Just as U.S. Attorney General Jeff Sessions announced he was cracking down on pot, Connecticut’s medical marijuana program announced that it was looking for more dispensaries. The challenges could just be getting started.
Sessions reversed an Obama-era policy not to prosecute marijuana cases. The day before the announcement, the Connecticut Department of Consumer Protection put out a Request For Applications for additional medical marijuana dispensaries.
It’s unclear if the reversal of those guidelines will have an effect on the state’s program. But that’s not holding them back, according to Lora Rae Anderson, the agency’s communications director.
“Here in Connecticut, we help over 22,000 very sick patients,” Anderson said. “So if the Department of Justice decided to move on this, they would be deciding to take medication away from over 22,000 very sick people. So what we’re doing is continuing to adhere to Connecticut law, which enables us to have this medical program. So we’re gonna move forward with the RFA.”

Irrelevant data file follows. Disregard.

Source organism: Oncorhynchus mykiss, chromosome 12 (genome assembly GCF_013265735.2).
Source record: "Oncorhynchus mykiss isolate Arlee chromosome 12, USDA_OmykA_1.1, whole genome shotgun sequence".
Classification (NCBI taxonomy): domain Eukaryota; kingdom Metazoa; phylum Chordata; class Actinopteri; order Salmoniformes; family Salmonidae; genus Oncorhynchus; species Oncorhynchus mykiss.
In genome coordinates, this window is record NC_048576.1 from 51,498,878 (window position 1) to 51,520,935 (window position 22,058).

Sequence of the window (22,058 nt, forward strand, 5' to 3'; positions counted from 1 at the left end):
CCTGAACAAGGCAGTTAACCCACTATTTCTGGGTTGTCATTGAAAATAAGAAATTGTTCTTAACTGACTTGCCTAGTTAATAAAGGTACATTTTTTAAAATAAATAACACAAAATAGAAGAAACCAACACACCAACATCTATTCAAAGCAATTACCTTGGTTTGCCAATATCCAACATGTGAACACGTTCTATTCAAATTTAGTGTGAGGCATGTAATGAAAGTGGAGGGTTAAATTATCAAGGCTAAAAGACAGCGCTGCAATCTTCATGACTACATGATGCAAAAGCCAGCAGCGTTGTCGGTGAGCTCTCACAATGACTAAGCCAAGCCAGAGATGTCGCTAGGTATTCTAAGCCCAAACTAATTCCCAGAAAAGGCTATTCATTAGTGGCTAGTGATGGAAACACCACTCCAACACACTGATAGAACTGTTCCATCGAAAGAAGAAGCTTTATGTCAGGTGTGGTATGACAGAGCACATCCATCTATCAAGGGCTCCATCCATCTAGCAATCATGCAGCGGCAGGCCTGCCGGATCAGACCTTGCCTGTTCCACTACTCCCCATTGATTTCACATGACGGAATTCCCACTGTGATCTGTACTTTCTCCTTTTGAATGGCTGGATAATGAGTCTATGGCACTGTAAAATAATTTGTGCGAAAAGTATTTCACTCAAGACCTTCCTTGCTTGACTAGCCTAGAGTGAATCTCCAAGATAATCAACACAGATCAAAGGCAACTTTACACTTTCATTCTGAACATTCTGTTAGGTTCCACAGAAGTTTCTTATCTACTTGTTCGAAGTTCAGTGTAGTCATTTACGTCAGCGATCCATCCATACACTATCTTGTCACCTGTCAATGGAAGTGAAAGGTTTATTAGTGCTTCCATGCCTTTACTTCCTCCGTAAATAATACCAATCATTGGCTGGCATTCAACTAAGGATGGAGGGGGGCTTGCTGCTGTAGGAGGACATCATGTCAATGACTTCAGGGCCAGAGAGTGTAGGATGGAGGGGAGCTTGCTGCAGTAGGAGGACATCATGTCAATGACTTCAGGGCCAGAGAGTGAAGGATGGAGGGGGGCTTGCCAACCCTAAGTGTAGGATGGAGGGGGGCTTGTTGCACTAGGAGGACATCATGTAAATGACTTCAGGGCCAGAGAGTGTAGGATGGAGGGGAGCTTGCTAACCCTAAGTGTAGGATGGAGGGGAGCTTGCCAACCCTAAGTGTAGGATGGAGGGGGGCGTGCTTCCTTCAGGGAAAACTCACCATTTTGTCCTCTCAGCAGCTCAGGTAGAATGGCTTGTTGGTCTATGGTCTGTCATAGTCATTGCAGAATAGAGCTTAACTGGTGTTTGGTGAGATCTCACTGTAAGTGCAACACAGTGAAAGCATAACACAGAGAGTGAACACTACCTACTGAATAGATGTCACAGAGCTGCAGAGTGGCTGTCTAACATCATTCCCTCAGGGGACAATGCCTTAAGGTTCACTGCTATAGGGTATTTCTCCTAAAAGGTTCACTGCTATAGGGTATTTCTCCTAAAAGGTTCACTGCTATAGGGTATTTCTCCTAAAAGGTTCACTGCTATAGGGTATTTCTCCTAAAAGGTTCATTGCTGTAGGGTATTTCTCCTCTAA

But Quinnipiac Law Professor John Thomas said Sessions’s reversal could definitely create some challenges for existing and new businesses.
“I suspect right now if you were in, say, California, which has just legalized recreational use and you wanted to get a loan or get a lease for a business, you’d have a really hard time doing that,” Thomas said. “By the same token, in Connecticut, if you want to get a loan or engage in the business of being a provider of medical marijuana you’d have a really hard time doing that.”
But Anderson said challenges are nothing new in the industry. Marijuana has always been illegal at the federal level since it’s classified as a schedule 1 drug - the most restricted category. But in more than 30 states where pot is legal in some form, including Connecticut, it’s classified as a schedule 2 drug.
That classification "means that we acknowledge that it has some medical value,” Anderson said. “Now obviously when you’re talking about schedule 1 controlled substances there are banking and insurance-related laws that are not directly regulated by the department of consumer protection that sometimes have implications in particular for large banks, large insurance companies, and that sort of thing.”
But neighboring Rhode Island is already feeling the impact. Two medical marijuana dispensaries in that state have lost their ability to accept debit cards. They were previously using a payment processing company that worked with a bank in Massachusetts where the U.S. attorney says there's no guarantee medical marijuana operations won't be prosecuted.